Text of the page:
The international study, reported in Proceedings of the National Academy of Sciences today, found that intact rainforests across tropical Africa continued to remove carbon from the atmosphere before and during the 2015-2016 El Niño, despite the extreme heat and drought.
Tracking trees in 100 different tropical rainforests across six African countries, the researchers found that intact forests across the continent still removed 1.1 billion tonnes of carbon dioxide per year from the atmosphere during the El Niño monitoring period. This rate is equivalent to three times the carbon dioxide emissions of the UK in 2019.
During 2015-2016 African rainforests experienced warming of 0.92 degrees Celsius above the 1980-2010 average, and the strongest drought on record, both driven by the El Niño conditions on top of ongoing climate change. This event gave the scientists a unique opportunity to investigate how Africa’s vast tropical rainforests could react to heat and drought.
Lead author Dr. Amy Bennett, in Leeds’ School of Geography, said: “We saw no sharp slowdown of tree growth, nor a big rise in tree deaths, as a result of the extreme climatic conditions. Overall, the uptake of carbon dioxide by these intact rainforests reduced by 36%, but they continued to function as a carbon sink, slowing the rate of climate change.”
Tree measurements in long-term inventory plots in intact forest—unaffected by logging or fire—were completed just before the 2015-2016 El Niño struck. Emergency re-measurements of 46,000 trees across 100 of the plots in the Democratic Republic of the Congo, Gabon, Cameroon, Ghana, Liberia and the Republic of the Congo then allowed the researchers the first ever opportunity to directly investigate how African tropical forests would react to the hotter, drier conditions.
African rainforests exist in relatively dry conditions compared to those across much of Amazonia and Southeast Asia. The researchers wanted to establish whether this made them particularly vulnerable to extreme climatic conditions, or if the abundance of drought-adapted tree species occurring in African forests meant that they were less vulnerable to additional warmth and drought.
The results showed that the biggest trees in the forest were largely unaffected, whereas the smaller trees grew less and died more during El Niño, potentially due to having less access to water than the larger trees.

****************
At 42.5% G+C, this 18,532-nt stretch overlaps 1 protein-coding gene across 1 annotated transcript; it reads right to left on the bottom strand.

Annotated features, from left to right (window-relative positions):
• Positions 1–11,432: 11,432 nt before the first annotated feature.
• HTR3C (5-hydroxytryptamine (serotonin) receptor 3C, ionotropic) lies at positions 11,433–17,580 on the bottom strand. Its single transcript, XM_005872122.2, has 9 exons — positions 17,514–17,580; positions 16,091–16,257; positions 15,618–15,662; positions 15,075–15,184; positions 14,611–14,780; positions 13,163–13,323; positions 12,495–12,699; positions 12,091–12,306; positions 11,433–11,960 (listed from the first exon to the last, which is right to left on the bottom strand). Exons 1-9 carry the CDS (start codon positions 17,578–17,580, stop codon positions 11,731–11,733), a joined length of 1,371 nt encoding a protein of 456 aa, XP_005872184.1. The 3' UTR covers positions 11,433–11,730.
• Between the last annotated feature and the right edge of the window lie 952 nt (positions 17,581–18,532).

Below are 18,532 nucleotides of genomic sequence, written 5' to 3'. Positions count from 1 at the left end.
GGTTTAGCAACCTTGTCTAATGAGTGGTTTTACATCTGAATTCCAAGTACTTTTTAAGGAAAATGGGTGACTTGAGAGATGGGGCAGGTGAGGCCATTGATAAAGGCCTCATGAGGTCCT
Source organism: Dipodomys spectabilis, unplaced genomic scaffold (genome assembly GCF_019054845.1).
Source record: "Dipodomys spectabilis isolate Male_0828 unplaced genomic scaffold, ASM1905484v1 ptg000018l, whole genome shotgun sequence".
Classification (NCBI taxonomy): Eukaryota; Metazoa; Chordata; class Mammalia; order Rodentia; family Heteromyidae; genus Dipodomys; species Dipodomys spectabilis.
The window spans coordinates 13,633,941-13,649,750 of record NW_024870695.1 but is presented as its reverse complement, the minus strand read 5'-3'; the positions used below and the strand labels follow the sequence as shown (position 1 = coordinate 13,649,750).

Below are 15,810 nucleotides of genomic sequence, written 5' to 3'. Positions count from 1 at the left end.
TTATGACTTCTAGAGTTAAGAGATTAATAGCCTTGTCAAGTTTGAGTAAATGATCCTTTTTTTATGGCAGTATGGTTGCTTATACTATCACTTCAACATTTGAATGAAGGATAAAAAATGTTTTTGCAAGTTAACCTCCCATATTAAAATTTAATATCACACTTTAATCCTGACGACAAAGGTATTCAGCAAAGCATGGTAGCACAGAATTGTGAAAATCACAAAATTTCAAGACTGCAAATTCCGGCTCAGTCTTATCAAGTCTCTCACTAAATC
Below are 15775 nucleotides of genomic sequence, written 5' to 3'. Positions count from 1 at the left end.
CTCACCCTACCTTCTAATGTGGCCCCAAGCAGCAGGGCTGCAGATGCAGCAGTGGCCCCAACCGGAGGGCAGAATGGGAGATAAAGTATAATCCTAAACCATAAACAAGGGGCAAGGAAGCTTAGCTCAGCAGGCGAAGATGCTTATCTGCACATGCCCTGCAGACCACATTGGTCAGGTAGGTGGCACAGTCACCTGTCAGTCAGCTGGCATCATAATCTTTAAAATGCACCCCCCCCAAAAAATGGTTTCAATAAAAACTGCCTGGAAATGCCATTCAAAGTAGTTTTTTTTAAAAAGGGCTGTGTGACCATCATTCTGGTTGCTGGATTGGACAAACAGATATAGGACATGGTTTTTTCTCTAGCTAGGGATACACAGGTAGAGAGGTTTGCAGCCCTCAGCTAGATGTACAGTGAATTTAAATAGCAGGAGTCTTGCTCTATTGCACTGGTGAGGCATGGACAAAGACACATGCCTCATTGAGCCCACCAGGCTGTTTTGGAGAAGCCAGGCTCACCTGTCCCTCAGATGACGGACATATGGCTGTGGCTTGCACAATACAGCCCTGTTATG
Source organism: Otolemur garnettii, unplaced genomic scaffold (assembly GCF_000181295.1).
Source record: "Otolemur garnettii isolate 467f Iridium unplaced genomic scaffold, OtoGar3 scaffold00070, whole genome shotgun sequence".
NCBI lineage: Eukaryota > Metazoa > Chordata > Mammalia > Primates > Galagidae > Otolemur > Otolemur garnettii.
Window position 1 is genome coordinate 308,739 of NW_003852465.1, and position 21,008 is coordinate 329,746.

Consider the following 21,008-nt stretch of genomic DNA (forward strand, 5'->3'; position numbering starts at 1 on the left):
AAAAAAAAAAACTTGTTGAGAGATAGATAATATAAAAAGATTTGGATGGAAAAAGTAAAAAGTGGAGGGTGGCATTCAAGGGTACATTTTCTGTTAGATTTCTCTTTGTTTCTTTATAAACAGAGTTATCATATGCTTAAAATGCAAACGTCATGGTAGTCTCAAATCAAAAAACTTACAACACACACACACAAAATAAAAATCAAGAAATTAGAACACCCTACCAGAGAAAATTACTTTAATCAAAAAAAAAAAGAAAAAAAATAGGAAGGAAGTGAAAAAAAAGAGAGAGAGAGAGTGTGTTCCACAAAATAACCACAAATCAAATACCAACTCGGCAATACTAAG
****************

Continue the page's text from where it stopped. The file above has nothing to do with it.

Yet these negative effects had only modest impacts. African rainforests continued to function as a carbon sink, as the changes in the smaller trees were too small to stop the long-term increase in overall tree biomass seen in these forests over the last three decades.
Professor Lewis said: “These findings show the value of careful long-term monitoring of tropical forests. The baseline data running back to the 1980s allowed us to evaluate how well these rainforests coped with record heat and drought.”
Past evidence from similar inventory networks in Amazonia studying major droughts in 2005 and 2010, and in Asia studying the large 1997-1998 El Niño event, show either substantially slower tree growth or much greater tree mortality in response to extreme drought and heat. In all these cases, the conditions led to a temporary halting or reversal of the tropical forest carbon sink in these regions.
Co-author Professor Bonaventure Sonké, from University of Yaoundé I (CORRECT) in Cameroon said, “Our results highlight just how important it is to protect African rainforests—they are providing valuable services to us all. The resistance of intact African tropical forests to a bit more heat and drought than they have experienced in the past is welcome news. But we still need to cut carbon dioxide emissions fast, as our forests will probably only resist limited further rises in air temperature.
Amy C. Bennett el al., “Resistance of African tropical forests to an extreme climate anomaly,” PNAS (2021). www.pnas.org/cgi/doi/10.1073/pnas.2003169118